MIT Device Promises to Hack Your Dreams

engineering careers  MIT Device Promises to Hack Your Dreams

A team of MIT Scientists are creating a device to hack your dreams so you can experience everything from flying to singing.

While the teams’ goal sounds like something out of “Inception” its real-world application could be achieved with something that looks just like the iconic Nintendo Power Glove

The research is being led by MIT’s Dream Lab, which launched in 2017. They are now working on an open-source wearable which they believe can not only track but interact with dreams.

Ultimately the team are aiming to create a device which would give the user control over the content of their dreams.

The MIT Dream Lab device looks a bit like a modern version of the Nintendo Power Glove

While such a device might seem to offer only superficial benefits to society it is worth remembering we spend nearly a third of our lives sleeping. Being able to control and structure this space offers benefits that last well into the day, with better rest improving mood and performance.

The idea isn’t just a pipe-dream. The prototype device, called Dormio, was tested in a 50-person experiment and was able to ‘insert’ a Tiger into people sleep.

How does Dormio work?

The new technology appears to work off because of how we slip between conscious and subconscious hypnagogia.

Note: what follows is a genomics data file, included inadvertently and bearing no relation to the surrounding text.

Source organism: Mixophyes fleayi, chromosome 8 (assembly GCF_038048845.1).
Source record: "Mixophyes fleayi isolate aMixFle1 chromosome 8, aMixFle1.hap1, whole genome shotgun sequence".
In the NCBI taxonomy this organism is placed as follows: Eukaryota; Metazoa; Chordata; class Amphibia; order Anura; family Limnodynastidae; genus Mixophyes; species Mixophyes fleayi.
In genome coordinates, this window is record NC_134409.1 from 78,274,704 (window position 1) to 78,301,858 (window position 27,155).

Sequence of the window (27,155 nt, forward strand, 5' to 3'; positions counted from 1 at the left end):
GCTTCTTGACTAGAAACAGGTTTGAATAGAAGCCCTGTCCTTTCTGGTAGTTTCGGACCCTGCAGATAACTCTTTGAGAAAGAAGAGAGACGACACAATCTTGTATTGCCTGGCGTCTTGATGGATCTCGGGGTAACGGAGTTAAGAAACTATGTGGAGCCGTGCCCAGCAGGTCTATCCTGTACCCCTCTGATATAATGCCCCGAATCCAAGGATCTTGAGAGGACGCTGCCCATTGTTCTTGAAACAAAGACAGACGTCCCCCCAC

1 agKesXRMtLg2IEOZGrWA5w

Hypnagogia is the experience of the transitional state between wakefulness and sleep. A hypnagogic state of consciousness is experienced during the onset of sleep and is believed to be a phenomenon that occurs during this “threshold consciousness” phase which can cause lucid thought, lucid dreaming, hallucinations, and sleep paralysis.

The Dream Labs glove is outfitted with sensors that detect which sleeping state the wearer is in and as they enter this state is plays a pre-recorded single word audio cue.

In the experiment with 50 people, the device simply said ‘Tiger’ as they dropped into a hypnagogic state.

While the device is promising because of its simplicity people do experience hypnagogia differently. Lucid dreamers have long claimed they can interact with dreams in the state, while others report waking up from hypnagogia with visual and auditory hallucinations.

While the science behind lucid dreaming is murky, the Dream Lab hopes the tech behind their device won’t be. They have released detailed instructions online as well as sharing the biosignal tracking software on GitHub.

This means that anyone, theoretically, can create their own Dormio glove.